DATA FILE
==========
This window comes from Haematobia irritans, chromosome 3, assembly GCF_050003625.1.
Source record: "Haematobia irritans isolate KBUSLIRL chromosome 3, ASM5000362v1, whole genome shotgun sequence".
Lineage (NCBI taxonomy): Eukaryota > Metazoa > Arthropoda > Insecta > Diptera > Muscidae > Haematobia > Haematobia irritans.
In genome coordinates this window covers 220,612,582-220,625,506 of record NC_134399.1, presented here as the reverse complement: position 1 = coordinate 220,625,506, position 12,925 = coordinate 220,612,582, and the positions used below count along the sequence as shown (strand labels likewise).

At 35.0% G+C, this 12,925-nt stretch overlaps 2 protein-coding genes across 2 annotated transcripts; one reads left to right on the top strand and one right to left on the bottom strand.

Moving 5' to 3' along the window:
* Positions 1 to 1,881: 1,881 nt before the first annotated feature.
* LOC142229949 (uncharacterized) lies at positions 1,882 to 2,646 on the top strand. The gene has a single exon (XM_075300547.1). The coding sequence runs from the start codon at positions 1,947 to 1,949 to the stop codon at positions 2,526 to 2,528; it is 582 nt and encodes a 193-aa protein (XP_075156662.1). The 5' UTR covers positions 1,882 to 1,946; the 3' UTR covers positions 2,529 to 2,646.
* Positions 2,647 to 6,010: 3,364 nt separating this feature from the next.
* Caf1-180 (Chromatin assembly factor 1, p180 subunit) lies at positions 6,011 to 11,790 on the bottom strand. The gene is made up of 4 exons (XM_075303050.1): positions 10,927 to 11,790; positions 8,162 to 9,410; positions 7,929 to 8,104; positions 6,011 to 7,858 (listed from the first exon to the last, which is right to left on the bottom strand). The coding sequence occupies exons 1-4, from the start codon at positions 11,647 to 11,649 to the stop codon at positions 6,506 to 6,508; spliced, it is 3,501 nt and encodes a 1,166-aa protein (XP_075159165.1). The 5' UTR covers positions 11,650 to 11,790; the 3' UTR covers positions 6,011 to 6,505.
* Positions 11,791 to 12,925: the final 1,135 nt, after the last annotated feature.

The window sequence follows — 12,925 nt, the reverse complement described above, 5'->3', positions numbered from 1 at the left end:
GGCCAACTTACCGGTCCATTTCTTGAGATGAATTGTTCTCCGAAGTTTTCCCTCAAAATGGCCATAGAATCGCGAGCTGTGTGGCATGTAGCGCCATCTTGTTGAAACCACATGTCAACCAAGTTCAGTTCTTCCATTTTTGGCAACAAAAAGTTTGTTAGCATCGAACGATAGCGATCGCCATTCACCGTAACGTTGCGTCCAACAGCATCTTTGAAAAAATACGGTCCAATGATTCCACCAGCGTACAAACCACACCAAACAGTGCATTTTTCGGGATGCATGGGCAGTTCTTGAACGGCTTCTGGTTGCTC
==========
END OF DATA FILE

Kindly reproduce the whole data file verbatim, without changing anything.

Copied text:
This window comes from Haematobia irritans, chromosome 3, assembly GCF_050003625.1.
Source record: "Haematobia irritans isolate KBUSLIRL chromosome 3, ASM5000362v1, whole genome shotgun sequence".
Lineage (NCBI taxonomy): Eukaryota > Metazoa > Arthropoda > Insecta > Diptera > Muscidae > Haematobia > Haematobia irritans.
In genome coordinates this window covers 220,612,582-220,625,506 of record NC_134399.1, presented here as the reverse complement: position 1 = coordinate 220,625,506, position 12,925 = coordinate 220,612,582, and the positions used below count along the sequence as shown (strand labels likewise).

At 35.0% G+C, this 12,925-nt stretch overlaps 2 protein-coding genes across 2 annotated transcripts; one reads left to right on the top strand and one right to left on the bottom strand.

Moving 5' to 3' along the window:
* Positions 1 to 1,881: 1,881 nt before the first annotated feature.
* LOC142229949 (uncharacterized) lies at positions 1,882 to 2,646 on the top strand. The gene has a single exon (XM_075300547.1). The coding sequence runs from the start codon at positions 1,947 to 1,949 to the stop codon at positions 2,526 to 2,528; it is 582 nt and encodes a 193-aa protein (XP_075156662.1). The 5' UTR covers positions 1,882 to 1,946; the 3' UTR covers positions 2,529 to 2,646.
* Positions 2,647 to 6,010: 3,364 nt separating this feature from the next.
* Caf1-180 (Chromatin assembly factor 1, p180 subunit) lies at positions 6,011 to 11,790 on the bottom strand. The gene is made up of 4 exons (XM_075303050.1): positions 10,927 to 11,790; positions 8,162 to 9,410; positions 7,929 to 8,104; positions 6,011 to 7,858 (listed from the first exon to the last, which is right to left on the bottom strand). The coding sequence occupies exons 1-4, from the start codon at positions 11,647 to 11,649 to the stop codon at positions 6,506 to 6,508; spliced, it is 3,501 nt and encodes a 1,166-aa protein (XP_075159165.1). The 5' UTR covers positions 11,650 to 11,790; the 3' UTR covers positions 6,011 to 6,505.
* Positions 11,791 to 12,925: the final 1,135 nt, after the last annotated feature.

The window sequence follows — 12,925 nt, the reverse complement described above, 5'->3', positions numbered from 1 at the left end:
GGCCAACTTACCGGTCCATTTCTTGAGATGAATTGTTCTCCGAAGTTTTCCCTCAAAATGGCCATAGAATCGCGAGCTGTGTGGCATGTAGCGCCATCTTGTTGAAACCACATGTCAACCAAGTTCAGTTCTTCCATTTTTGGCAACAAAAAGTTTGTTAGCATCGAACGATAGCGATCGCCATTCACCGTAACGTTGCGTCCAACAGCATCTTTGAAAAAATACGGTCCAATGATTCCACCAGCGTACAAACCACACCAAACAGTGCATTTTTCGGGATGCATGGGCAGTTCTTGAACGGCTTCTGGTTGCTC